When the iconic T. Rex at the American Museum of Natural History again welcomes visitors, it will gaze down at humans acting a bit differently. They will still gape up at its massive skeleton, but there will be fewer of them. They’ll stand farther apart and wear masks. Other pandemic precautions will include hand sanitizer stations and one-way signs guiding guests through exhibits.
The museum is like many cultural institutions in the city gingerly reopening their doors, weighing the safety of visitors and staff with the need to educate, inspire and support New York’s recovery.
“We have to re-imagine and re-engineer the museum visit,” says museum President Ellen Futter. “We want to fulfil our civic mission. And we think that our mission has never been more important.”
New York City was by far the hardest-hit US city by the pandemic. It’s also home to world-class cultural institutions that have for decades — and city leaders hope will once again — draw millions.
The Museum of Modern Art opened on Aug 27, and The Metropolitan Museum of Art reopened its Upper East Side home on Aug 29. The American Museum of Natural History plans to reopen to the public on September 9.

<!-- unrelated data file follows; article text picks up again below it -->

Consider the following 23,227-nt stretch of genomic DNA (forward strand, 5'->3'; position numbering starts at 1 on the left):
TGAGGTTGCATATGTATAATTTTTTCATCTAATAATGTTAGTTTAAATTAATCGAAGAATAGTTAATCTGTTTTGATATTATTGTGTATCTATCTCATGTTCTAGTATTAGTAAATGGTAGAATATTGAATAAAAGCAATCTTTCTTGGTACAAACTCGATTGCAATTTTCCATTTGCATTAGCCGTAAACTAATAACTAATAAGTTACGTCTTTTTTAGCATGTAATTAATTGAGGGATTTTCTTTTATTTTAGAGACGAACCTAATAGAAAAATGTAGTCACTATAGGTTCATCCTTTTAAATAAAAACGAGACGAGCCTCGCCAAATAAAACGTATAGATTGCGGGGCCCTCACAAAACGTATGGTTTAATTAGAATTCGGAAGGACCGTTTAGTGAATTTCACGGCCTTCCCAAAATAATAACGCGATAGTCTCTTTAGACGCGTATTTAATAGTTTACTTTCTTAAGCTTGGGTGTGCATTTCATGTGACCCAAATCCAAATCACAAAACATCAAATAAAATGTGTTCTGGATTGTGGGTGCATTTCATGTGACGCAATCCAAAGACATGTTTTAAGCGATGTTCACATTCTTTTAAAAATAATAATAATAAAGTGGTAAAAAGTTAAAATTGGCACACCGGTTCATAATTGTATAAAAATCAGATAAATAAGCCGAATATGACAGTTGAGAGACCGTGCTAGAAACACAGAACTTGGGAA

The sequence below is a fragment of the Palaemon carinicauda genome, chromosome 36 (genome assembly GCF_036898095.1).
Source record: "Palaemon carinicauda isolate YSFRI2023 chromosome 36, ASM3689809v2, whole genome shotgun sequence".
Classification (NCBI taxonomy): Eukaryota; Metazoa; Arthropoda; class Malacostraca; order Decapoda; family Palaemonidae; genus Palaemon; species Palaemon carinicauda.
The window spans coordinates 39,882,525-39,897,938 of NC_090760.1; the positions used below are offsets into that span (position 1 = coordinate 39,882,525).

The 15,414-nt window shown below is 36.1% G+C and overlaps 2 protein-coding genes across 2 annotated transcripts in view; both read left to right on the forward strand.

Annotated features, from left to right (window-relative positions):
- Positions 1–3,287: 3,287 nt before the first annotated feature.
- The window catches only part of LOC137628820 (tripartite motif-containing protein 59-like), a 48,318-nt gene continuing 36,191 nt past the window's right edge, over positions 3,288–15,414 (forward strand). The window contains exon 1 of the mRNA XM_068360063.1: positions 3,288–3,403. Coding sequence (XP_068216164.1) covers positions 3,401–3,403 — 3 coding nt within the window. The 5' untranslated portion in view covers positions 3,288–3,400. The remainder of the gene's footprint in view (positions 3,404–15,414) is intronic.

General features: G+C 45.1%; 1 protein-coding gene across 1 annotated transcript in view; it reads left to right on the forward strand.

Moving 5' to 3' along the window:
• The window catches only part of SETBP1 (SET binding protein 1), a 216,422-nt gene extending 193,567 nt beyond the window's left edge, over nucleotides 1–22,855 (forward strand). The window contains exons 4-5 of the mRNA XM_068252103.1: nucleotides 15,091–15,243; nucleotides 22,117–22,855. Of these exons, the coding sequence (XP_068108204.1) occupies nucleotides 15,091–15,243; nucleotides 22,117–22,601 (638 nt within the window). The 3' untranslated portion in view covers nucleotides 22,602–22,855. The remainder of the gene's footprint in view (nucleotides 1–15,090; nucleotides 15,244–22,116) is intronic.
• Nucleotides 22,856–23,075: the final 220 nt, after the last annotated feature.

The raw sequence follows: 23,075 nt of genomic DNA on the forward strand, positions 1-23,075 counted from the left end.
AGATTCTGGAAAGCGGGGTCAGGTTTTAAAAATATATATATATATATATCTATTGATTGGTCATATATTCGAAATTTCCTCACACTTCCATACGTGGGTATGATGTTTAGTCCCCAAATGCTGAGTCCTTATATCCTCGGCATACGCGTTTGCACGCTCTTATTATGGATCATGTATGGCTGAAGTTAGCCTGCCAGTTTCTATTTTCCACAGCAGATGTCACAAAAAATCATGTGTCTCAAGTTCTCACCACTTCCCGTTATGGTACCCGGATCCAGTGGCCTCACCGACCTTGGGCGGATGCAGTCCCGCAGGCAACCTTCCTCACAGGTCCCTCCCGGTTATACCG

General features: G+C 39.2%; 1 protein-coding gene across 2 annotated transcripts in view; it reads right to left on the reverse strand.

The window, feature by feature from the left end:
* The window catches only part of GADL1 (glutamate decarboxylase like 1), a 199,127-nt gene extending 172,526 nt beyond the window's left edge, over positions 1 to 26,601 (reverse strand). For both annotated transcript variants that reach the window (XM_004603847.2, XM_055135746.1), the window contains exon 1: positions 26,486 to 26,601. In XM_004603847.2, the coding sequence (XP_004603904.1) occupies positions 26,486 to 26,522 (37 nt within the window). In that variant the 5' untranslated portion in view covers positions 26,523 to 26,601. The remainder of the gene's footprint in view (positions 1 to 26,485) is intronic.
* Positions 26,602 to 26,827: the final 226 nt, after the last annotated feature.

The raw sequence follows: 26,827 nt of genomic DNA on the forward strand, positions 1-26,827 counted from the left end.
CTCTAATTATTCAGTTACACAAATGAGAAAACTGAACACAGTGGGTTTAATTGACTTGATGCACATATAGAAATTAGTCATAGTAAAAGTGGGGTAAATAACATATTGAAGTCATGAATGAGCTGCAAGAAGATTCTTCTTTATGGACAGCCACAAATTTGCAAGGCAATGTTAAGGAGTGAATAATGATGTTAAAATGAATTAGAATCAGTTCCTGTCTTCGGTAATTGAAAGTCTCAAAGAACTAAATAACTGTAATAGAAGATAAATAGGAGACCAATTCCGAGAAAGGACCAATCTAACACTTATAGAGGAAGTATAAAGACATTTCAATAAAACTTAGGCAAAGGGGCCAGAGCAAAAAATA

City museums will institute a range of precautions, including reduced hours, reserved tickets, mandating masks, limiting attendance to a quarter of capacity, and closing movie theatres, coat rooms and food courts.
Some of the new rules might make future trips to a museum less spontaneous and escapist, but there are some benefits.
“It’s true that it will be less crowded. It also will be more intimate and it may give people a different view of things. I don’t think that will diminish in the least the sense of the visit,” said Futter.
Other institutions need a bit more time. The Guggenheim will reopen on October 3, while the 9/11 Memorial Museum will reopen on the anniversary of the terrorist attacks.